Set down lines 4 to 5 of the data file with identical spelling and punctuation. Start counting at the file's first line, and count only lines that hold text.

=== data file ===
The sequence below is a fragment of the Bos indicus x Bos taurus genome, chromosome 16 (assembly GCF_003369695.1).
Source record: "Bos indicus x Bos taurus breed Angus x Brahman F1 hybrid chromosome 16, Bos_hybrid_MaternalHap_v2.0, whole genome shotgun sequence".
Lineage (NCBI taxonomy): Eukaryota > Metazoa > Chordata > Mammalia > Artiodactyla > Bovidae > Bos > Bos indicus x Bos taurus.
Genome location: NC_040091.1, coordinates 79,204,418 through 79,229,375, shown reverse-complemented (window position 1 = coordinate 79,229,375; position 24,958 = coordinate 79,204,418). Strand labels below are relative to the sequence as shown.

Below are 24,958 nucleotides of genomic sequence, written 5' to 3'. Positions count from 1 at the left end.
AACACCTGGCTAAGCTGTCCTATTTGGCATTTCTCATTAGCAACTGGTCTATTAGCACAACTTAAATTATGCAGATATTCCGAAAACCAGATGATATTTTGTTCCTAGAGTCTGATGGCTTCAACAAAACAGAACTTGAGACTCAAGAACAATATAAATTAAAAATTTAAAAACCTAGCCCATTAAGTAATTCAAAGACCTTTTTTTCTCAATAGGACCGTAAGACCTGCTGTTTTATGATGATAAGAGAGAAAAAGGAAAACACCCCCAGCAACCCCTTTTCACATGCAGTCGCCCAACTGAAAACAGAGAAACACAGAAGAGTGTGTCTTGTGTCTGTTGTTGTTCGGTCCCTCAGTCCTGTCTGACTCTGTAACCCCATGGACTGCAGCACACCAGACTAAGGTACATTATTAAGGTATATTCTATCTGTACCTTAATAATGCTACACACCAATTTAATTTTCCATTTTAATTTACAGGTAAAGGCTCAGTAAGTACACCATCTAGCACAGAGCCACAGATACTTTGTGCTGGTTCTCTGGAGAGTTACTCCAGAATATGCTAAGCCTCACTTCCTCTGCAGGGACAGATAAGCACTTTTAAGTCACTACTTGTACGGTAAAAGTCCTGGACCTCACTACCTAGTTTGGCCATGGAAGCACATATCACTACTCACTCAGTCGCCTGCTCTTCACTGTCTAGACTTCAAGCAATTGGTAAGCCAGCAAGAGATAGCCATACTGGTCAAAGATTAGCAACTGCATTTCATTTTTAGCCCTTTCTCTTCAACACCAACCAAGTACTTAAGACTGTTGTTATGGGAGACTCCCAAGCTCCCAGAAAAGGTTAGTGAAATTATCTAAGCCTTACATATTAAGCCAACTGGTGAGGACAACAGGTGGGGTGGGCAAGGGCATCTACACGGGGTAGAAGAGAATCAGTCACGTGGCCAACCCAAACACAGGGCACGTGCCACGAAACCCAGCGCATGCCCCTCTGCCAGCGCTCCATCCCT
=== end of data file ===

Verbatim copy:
Genome location: NC_040091.1, coordinates 79,204,418 through 79,229,375, shown reverse-complemented (window position 1 = coordinate 79,229,375; position 24,958 = coordinate 79,204,418). Strand labels below are relative to the sequence as shown.

Below are 24,958 nucleotides of genomic sequence, written 5' to 3'. Positions count from 1 at the left end.